5 Best Exercises For New Cyclists

So you bought yourself a bike and now you are an ardent cyclist. You feel better physically and mentally. You are in better shape and your endurance has increased substantially. You feel stronger, have begun to save on gas money and you have even begun to sleep better.

To begin with, congratulations on your new lifestyle. Not only are you improving your own health, but are also going to make a positive difference to the environment. We need more people like you!

If you’ve been at it for a while, you soon realize that your routine ride to and from work is just not cutting it anymore, you’ve hit a plateau. Don’t worry! We’re going to point you in the right direction so you feel challenged again.

While cycling is a great compound exercise that works multiple muscles, it is still not exactly a full body workout. Yes! Your core, abs, obliques, glutes, hamstrings, quadriceps and hip flexors (not to mention your heart muscles) all become stronger as a result of regular cycling, but other muscles in your back, arms, chest and shoulders, which are very important for functional strength and overall fitness, are underutilized while cycling.

Therefore, it would be a stellar idea to incorporate some strength training (at least a couple of days of the week) in the weight room to maximize your results and keep you looking like a lean, mean fighting machine! Here are some compound exercises that should not be overlooked at any cost.

  • Deadlift: There aren’t many exercises that can compare to the good old deadlift, the king of mass builders! The archaic act of gripping onto a loaded barbell and picking it up off the floor works out your entire body like you will not believe. Make sure to keep good form throughout, go as heavy as you can without compromising form. Be sure to get your stance and posture right before the actual lift and then try to lower the weight in a slow and controlled manner. Repeat until your set is complete. Remember – quality over quantity! Maintain good form and avoid injuries.
  • Squats: widely regarded as one of the best exercises in the fitness industry, the squat is crucial for building muscle, improving stability and increasing functional strength. Like the dead lift, the most important thing while performing squats (front squat or back squat, weighted or non-weighted) is to maintain impressive form and controlled pace throughout the exercise. There is a lot of information and videos out there on how to perform the perfect squat, in fact, there is an information overload.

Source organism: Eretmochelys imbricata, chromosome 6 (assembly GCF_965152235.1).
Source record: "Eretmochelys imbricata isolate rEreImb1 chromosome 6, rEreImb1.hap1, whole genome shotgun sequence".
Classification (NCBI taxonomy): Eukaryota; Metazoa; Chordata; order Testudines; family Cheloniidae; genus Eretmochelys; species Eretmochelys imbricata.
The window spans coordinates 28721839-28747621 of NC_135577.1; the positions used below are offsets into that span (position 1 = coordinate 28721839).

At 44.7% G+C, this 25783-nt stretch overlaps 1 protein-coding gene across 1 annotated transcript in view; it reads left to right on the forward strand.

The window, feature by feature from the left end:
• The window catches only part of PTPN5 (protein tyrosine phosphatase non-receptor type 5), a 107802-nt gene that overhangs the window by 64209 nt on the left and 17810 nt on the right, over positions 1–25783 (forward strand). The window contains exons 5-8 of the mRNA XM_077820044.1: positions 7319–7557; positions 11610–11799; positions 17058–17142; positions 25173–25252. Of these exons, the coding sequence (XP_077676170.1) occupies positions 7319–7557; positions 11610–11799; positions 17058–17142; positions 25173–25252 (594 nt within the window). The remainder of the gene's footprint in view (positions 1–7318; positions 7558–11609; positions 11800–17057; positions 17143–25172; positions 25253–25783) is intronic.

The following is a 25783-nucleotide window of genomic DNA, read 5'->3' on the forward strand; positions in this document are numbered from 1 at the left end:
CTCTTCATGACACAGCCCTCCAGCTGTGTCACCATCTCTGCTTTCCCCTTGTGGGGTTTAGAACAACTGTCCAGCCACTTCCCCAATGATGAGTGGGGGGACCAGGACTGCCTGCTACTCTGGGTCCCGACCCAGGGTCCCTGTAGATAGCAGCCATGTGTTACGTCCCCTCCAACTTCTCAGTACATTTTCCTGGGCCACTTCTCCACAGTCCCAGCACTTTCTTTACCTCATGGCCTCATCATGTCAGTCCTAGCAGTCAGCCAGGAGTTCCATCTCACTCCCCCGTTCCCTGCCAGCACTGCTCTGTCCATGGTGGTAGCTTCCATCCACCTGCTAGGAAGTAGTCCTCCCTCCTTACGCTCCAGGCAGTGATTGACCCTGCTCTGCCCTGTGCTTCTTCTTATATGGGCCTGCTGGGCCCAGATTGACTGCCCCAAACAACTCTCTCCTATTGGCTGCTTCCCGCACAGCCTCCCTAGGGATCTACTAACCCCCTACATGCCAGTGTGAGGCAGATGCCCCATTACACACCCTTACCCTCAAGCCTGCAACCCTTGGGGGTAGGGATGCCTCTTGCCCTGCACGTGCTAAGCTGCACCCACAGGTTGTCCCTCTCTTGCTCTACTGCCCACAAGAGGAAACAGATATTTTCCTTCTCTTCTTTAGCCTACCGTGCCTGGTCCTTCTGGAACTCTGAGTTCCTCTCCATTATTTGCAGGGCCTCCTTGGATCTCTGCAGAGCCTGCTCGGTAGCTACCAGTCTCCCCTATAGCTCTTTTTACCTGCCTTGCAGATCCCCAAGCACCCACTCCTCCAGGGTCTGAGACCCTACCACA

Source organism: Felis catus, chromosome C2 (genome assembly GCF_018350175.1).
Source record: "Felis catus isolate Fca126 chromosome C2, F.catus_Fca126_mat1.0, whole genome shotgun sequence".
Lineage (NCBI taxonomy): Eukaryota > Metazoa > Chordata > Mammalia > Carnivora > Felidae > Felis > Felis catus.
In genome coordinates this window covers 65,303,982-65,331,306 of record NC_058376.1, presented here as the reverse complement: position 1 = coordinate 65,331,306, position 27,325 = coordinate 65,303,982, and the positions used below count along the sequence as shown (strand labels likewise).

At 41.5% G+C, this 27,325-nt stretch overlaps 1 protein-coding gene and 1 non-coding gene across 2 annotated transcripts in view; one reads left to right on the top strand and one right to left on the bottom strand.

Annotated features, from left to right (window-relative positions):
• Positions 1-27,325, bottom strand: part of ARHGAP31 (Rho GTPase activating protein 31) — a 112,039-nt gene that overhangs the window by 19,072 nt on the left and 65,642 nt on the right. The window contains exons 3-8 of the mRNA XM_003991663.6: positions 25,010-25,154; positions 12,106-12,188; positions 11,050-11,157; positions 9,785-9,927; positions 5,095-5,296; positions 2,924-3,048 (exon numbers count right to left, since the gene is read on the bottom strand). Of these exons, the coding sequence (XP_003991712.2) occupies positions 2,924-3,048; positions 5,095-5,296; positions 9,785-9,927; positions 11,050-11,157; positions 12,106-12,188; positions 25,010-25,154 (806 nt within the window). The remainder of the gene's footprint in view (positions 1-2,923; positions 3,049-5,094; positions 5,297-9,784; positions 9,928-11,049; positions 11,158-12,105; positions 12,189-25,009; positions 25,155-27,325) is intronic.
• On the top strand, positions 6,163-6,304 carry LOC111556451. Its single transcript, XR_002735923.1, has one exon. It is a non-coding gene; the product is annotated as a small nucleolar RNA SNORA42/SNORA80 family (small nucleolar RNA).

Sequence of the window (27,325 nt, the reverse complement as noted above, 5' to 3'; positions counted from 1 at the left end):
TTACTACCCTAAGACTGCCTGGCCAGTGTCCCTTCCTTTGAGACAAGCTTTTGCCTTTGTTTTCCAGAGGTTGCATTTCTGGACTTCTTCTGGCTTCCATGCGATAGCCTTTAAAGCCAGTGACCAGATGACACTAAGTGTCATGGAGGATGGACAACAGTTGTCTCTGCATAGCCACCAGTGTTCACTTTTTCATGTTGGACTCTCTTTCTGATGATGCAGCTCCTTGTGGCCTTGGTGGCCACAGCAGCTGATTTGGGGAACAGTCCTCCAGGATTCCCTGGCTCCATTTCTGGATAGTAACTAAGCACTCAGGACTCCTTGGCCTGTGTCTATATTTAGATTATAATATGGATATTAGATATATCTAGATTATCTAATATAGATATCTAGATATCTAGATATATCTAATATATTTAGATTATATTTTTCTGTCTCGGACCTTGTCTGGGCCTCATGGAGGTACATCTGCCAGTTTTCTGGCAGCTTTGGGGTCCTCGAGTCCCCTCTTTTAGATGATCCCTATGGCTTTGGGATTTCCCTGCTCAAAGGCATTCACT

• Pull ups & push-ups: bodyweight exercises like the classic pull-ups and push-ups should not be ignored at any cost. They are compound exercises that work out the entire upper body and core. To make them more effective and challenging, do your pull-ups from dead hangs and consider using push-up bars to give you more range of motion. With body weight exercises, the rule of thumb is simple – do as many as you can and then some (with good form).
  • Lunges: Lunges are a marvelous balance exercise which works out the entire lower body and core. It will help make you an even better, faster, and stronger cyclist since it focuses on muscles that you will use the most while cycling.
  • Rows: Long hours of cycling mean that you remain in a hunched over position for more time than your body prefers. The rounded upper back, the forward falling head position, and shoulders pulled closely together – that means serious underutilization of your back muscles. So, it is especially important for cyclists to incorporate some strength training that isolates the back muscles. Achieve this by taking up some rowing sessions, which are perfect for developing and toning muscles of the chest, between the shoulder blades, and neck. There are several types of rows and we recommend you incorporate all of them. Variety is the spice of life. Remember to keep your back flat since you are bent over to perform rows to avoid undue stress and injury to the lower back. Keep your form clean and control the motion. Uncontrolled and momentum assisted rows are bad for you and are known to cause abdominal/inguinal hernia in men.
  • Stretching: The forward hunch is best countered by stretching the muscles on the front of your neck including sternocleidomastoid along with the pectoralis major and minor. Rowing ensures that your rhomboid muscles remain strong, developed, and toned which helps to counteract rounded shoulders and upper back.

Additionally, please ensure to properly stretch and warm-up before performing these exercises. Going right into heavy lifts with a cold, un-stretched body is a terrible idea and puts you at a real risk of sustaining disabling injuries. Make sure to stretch your whole body and emphasize your legs, back, pecs, and even the neck muscles.

Written by Benjamin Roussey for bodono.

Benjamin Roussey is from Sacramento, CA. He has two master’s degrees and served four years in the US Navy. His bachelor’s degree is from CSUS (1999) where he was on a baseball pitching scholarship. He has an MBA in Global Management from the Univ. of Phoenix (2006) where he attributes his writing prowess. He has worked everywhere from small businesses to large corporations, and also for public agencies. He has lived in Korea and Saudi Arabia where he was an ESL instructor. He misses Saudi food and living in Korea. Benjamin has a tremendous work ethic and is quite focused. Now he writes professionally for several clients that covers one sector of our economy to another. Currently he lives in the Phoenix area after living in Cabo San Lucas, MX for 3 years. He enjoys sports, movies, reading, and current events when he is not working online: